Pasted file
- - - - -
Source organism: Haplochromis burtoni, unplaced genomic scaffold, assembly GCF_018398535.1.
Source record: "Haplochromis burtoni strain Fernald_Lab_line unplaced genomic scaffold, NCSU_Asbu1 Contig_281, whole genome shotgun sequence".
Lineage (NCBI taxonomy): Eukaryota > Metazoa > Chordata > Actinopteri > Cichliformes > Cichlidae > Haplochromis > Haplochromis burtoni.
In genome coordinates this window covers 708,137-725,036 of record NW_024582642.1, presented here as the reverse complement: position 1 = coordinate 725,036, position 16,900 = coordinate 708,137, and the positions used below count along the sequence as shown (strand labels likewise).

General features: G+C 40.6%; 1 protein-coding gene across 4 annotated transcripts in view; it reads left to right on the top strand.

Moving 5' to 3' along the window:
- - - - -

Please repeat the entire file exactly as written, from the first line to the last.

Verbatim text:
Source organism: Haplochromis burtoni, unplaced genomic scaffold, assembly GCF_018398535.1.
Source record: "Haplochromis burtoni strain Fernald_Lab_line unplaced genomic scaffold, NCSU_Asbu1 Contig_281, whole genome shotgun sequence".
Lineage (NCBI taxonomy): Eukaryota > Metazoa > Chordata > Actinopteri > Cichliformes > Cichlidae > Haplochromis > Haplochromis burtoni.
In genome coordinates this window covers 708,137-725,036 of record NW_024582642.1, presented here as the reverse complement: position 1 = coordinate 725,036, position 16,900 = coordinate 708,137, and the positions used below count along the sequence as shown (strand labels likewise).

General features: G+C 40.6%; 1 protein-coding gene across 4 annotated transcripts in view; it reads left to right on the top strand.

Moving 5' to 3' along the window: